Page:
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Scott Hamilton is in town doing his part for cancer research

Bill Brett for the Boston Globe/file

Scott Hamilton with Kim Khazei of WHDH-TV in 2015.

By Terence Cawley Globe Correspondent  

If you see someone on the Frog Pond who can really skate, it’s probably former Olympic figure skater Scott Hamilton, who’s in town to raise money for cancer research through his Scott Hamilton CARES Foundation.

Thursday, the gold medalist is hosting a free event at the Frog Pond prior to the Boston Common holiday tree lighting. He has also partnered with the Skating Club of Boston to host the Sk8 to Elimin8 Cancer benefit at the club’s Brighton location Friday.

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A cancer survivor who received treatment at Boston Children’s Hospital, Hamilton will visit several local hospitals, and joining him will be Molly Malone, a 17-year-old cancer survivor from Lynnfield who, after attending last year’s Skating Spectacular in a wheelchair, will be performing this year. “That’s the type of story that really inspires people to face their cancer with great determination and confidence,” Hamilton told us.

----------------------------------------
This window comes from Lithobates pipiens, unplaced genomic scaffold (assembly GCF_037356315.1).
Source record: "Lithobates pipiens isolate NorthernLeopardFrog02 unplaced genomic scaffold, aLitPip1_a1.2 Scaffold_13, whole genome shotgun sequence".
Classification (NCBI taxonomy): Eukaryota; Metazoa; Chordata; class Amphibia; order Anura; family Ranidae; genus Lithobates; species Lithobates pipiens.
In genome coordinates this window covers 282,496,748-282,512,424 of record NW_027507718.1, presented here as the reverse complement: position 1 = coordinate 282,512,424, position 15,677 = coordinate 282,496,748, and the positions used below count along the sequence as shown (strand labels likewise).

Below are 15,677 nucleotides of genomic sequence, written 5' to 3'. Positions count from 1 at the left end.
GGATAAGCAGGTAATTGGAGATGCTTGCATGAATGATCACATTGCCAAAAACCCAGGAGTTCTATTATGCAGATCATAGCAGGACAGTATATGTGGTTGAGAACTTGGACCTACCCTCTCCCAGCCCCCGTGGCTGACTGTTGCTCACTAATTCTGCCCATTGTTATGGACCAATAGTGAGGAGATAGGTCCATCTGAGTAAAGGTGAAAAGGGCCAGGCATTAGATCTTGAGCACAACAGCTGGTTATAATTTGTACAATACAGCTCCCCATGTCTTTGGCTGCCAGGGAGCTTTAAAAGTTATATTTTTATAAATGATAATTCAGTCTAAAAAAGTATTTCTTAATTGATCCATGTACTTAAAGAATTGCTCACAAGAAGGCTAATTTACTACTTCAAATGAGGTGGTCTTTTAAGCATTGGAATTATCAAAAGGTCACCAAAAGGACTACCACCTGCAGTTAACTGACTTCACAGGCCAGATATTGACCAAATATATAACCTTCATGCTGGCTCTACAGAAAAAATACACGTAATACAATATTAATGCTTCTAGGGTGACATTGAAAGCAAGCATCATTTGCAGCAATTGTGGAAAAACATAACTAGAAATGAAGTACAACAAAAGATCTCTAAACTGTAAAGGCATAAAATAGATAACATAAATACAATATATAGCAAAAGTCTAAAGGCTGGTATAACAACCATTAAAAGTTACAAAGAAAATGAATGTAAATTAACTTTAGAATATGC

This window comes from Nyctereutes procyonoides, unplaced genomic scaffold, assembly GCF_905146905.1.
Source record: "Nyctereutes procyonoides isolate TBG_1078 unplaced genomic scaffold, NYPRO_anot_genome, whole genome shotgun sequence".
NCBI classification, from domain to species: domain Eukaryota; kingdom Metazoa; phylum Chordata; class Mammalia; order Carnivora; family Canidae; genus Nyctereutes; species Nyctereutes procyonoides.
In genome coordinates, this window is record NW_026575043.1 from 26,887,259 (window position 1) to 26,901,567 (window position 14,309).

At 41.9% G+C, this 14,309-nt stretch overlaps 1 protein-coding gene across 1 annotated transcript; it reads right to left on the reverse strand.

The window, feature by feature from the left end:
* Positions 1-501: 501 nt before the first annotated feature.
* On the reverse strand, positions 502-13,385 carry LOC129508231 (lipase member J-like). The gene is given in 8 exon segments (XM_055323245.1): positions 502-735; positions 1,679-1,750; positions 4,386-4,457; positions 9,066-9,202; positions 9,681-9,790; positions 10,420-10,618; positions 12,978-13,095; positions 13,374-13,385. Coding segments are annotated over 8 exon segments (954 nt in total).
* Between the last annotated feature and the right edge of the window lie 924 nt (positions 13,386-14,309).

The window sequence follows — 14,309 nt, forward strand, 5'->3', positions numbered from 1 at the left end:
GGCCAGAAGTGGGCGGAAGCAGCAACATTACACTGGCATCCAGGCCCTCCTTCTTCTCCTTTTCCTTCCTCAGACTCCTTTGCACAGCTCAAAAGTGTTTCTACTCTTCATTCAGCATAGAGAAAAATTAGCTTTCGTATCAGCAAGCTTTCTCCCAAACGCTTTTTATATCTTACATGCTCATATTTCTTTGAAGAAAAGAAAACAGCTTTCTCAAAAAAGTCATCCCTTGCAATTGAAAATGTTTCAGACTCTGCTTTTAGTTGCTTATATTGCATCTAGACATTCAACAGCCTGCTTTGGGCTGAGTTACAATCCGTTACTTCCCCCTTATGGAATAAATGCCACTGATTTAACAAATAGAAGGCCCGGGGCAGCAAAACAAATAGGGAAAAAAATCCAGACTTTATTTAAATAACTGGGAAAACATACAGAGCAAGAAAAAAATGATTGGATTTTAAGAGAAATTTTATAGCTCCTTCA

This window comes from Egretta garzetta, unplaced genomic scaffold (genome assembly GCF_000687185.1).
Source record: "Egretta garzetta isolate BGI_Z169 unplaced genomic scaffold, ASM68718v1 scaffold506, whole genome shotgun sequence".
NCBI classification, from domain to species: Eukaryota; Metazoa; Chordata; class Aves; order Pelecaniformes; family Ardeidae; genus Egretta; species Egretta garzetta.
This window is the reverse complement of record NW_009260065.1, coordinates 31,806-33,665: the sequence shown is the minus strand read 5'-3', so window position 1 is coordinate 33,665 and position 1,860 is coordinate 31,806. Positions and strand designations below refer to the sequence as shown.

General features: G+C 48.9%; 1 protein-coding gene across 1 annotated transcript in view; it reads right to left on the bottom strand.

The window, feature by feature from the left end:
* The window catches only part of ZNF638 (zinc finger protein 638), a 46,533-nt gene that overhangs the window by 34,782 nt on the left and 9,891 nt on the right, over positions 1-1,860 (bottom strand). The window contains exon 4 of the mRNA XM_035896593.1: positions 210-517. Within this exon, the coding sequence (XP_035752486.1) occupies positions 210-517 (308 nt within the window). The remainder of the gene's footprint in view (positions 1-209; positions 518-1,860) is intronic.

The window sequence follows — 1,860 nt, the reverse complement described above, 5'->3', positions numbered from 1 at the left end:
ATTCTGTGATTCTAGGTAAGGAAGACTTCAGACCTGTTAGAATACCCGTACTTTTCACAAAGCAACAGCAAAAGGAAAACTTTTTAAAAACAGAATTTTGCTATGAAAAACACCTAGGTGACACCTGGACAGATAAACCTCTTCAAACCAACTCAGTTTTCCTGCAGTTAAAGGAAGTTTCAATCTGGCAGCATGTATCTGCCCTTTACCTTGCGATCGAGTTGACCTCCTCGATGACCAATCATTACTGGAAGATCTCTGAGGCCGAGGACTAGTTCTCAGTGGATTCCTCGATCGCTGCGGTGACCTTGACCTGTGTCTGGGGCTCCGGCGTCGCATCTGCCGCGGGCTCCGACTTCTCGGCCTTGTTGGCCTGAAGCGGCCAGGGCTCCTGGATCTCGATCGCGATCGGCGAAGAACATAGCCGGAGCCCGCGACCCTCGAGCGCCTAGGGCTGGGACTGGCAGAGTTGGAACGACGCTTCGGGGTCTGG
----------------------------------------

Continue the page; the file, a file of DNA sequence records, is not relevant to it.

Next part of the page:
Though treatment options have progressed a lot since Hamilton battled a pituitary brain tumor, he still sees a great need for funding for treatments like immunotherapy.

“Back in the ’70s, when [Richard] Nixon declared war against cancer, the funding was driving the science,” he said. “Now, the science has really distanced itself from the funding. What I would like to do is do my part to close that gap.”

Hamilton visited the Skating Club as a child; his grandparents lived in Weymouth, so his family spent a lot of time in the area. He’s excited to return, especially because of Boston’s prominence in the skating world.

“It just seems like, right now, Boston is the center of the universe for American skating, with hosting the [2014] US Nationals and then hosting a really amazing world championship [last year],” he said. “Pretty much anything Boston touches now they do at such a high level.”

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While we had him on the phone, we asked Hamilton about the ballyhooed new film “I, Tonya,” about the Tonya Harding-Nancy Kerrigan scandal. “It really is a tragic story all the way around,” said Hamilton. “I’ve moved on. I don’t want to really participate in it.”